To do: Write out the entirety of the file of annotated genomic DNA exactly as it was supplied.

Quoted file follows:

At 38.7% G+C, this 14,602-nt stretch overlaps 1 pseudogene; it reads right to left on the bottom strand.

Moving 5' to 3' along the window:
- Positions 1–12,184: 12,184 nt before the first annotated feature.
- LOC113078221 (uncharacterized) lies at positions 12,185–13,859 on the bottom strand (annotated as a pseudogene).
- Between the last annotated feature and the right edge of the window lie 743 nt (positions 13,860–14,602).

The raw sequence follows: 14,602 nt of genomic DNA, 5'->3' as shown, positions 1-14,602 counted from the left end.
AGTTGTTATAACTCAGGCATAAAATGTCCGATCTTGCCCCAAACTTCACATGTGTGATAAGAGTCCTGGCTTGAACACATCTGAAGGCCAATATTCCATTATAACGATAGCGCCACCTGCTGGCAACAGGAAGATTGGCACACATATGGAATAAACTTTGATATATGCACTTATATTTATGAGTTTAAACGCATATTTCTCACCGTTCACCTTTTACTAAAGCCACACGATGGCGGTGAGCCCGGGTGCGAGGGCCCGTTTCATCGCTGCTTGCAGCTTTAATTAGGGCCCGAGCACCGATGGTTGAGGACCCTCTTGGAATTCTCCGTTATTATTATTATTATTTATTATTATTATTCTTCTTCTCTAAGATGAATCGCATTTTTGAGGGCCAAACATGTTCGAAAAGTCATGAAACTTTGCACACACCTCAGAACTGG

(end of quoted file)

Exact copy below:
At 38.7% G+C, this 14,602-nt stretch overlaps 1 pseudogene; it reads right to left on the bottom strand.

Moving 5' to 3' along the window:
- Positions 1–12,184: 12,184 nt before the first annotated feature.
- LOC113078221 (uncharacterized) lies at positions 12,185–13,859 on the bottom strand (annotated as a pseudogene).
- Between the last annotated feature and the right edge of the window lie 743 nt (positions 13,860–14,602).

The raw sequence follows: 14,602 nt of genomic DNA, 5'->3' as shown, positions 1-14,602 counted from the left end.
AGTTGTTATAACTCAGGCATAAAATGTCCGATCTTGCCCCAAACTTCACATGTGTGATAAGAGTCCTGGCTTGAACACATCTGAAGGCCAATATTCCATTATAACGATAGCGCCACCTGCTGGCAACAGGAAGATTGGCACACATATGGAATAAACTTTGATATATGCACTTATATTTATGAGTTTAAACGCATATTTCTCACCGTTCACCTTTTACTAAAGCCACACGATGGCGGTGAGCCCGGGTGCGAGGGCCCGTTTCATCGCTGCTTGCAGCTTTAATTAGGGCCCGAGCACCGATGGTTGAGGACCCTCTTGGAATTCTCCGTTATTATTATTATTATTTATTATTATTATTCTTCTTCTCTAAGATGAATCGCATTTTTGAGGGCCAAACATGTTCGAAAAGTCATGAAACTTTGCACACACCTCAGAACTGG